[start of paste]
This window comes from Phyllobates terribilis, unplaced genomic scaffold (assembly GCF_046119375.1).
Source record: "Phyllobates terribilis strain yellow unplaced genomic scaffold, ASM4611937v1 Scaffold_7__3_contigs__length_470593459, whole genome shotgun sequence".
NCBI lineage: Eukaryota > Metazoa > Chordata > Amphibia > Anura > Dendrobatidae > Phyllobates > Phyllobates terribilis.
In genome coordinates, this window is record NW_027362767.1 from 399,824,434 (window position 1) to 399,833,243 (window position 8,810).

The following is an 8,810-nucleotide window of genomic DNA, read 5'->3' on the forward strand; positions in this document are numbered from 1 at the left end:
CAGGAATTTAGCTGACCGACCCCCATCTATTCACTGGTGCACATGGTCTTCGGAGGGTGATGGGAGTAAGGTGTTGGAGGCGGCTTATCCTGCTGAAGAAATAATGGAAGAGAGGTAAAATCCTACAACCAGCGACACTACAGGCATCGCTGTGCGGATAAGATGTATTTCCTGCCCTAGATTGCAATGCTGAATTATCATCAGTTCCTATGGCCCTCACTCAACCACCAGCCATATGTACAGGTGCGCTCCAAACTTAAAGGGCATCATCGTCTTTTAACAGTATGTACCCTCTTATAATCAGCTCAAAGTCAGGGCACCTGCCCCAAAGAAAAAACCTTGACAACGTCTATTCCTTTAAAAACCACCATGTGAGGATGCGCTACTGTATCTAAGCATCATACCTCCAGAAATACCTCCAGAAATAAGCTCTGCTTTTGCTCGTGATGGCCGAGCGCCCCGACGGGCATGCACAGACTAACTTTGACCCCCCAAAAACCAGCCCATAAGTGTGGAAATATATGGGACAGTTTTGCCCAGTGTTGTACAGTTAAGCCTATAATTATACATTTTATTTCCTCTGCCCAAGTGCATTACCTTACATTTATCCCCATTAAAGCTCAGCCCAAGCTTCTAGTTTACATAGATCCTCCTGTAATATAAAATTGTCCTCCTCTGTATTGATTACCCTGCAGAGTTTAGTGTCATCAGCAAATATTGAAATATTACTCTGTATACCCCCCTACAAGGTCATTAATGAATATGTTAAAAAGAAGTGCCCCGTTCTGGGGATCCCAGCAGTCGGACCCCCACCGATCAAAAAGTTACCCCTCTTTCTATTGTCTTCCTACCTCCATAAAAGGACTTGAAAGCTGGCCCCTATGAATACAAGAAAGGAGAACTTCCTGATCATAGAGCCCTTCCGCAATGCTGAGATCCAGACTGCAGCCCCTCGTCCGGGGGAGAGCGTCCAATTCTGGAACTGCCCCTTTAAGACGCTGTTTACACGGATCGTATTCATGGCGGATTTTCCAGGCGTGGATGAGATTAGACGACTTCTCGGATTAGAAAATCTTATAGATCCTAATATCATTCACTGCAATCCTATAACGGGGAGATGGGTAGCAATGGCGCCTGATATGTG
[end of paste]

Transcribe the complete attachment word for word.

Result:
This window comes from Phyllobates terribilis, unplaced genomic scaffold (assembly GCF_046119375.1).
Source record: "Phyllobates terribilis strain yellow unplaced genomic scaffold, ASM4611937v1 Scaffold_7__3_contigs__length_470593459, whole genome shotgun sequence".
NCBI lineage: Eukaryota > Metazoa > Chordata > Amphibia > Anura > Dendrobatidae > Phyllobates > Phyllobates terribilis.
In genome coordinates, this window is record NW_027362767.1 from 399,824,434 (window position 1) to 399,833,243 (window position 8,810).

The following is an 8,810-nucleotide window of genomic DNA, read 5'->3' on the forward strand; positions in this document are numbered from 1 at the left end:
CAGGAATTTAGCTGACCGACCCCCATCTATTCACTGGTGCACATGGTCTTCGGAGGGTGATGGGAGTAAGGTGTTGGAGGCGGCTTATCCTGCTGAAGAAATAATGGAAGAGAGGTAAAATCCTACAACCAGCGACACTACAGGCATCGCTGTGCGGATAAGATGTATTTCCTGCCCTAGATTGCAATGCTGAATTATCATCAGTTCCTATGGCCCTCACTCAACCACCAGCCATATGTACAGGTGCGCTCCAAACTTAAAGGGCATCATCGTCTTTTAACAGTATGTACCCTCTTATAATCAGCTCAAAGTCAGGGCACCTGCCCCAAAGAAAAAACCTTGACAACGTCTATTCCTTTAAAAACCACCATGTGAGGATGCGCTACTGTATCTAAGCATCATACCTCCAGAAATACCTCCAGAAATAAGCTCTGCTTTTGCTCGTGATGGCCGAGCGCCCCGACGGGCATGCACAGACTAACTTTGACCCCCCAAAAACCAGCCCATAAGTGTGGAAATATATGGGACAGTTTTGCCCAGTGTTGTACAGTTAAGCCTATAATTATACATTTTATTTCCTCTGCCCAAGTGCATTACCTTACATTTATCCCCATTAAAGCTCAGCCCAAGCTTCTAGTTTACATAGATCCTCCTGTAATATAAAATTGTCCTCCTCTGTATTGATTACCCTGCAGAGTTTAGTGTCATCAGCAAATATTGAAATATTACTCTGTATACCCCCCTACAAGGTCATTAATGAATATGTTAAAAAGAAGTGCCCCGTTCTGGGGATCCCAGCAGTCGGACCCCCACCGATCAAAAAGTTACCCCTCTTTCTATTGTCTTCCTACCTCCATAAAAGGACTTGAAAGCTGGCCCCTATGAATACAAGAAAGGAGAACTTCCTGATCATAGAGCCCTTCCGCAATGCTGAGATCCAGACTGCAGCCCCTCGTCCGGGGGAGAGCGTCCAATTCTGGAACTGCCCCTTTAAGACGCTGTTTACACGGATCGTATTCATGGCGGATTTTCCAGGCGTGGATGAGATTAGACGACTTCTCGGATTAGAAAATCTTATAGATCCTAATATCATTCACTGCAATCCTATAACGGGGAGATGGGTAGCAATGGCGCCTGATATGTG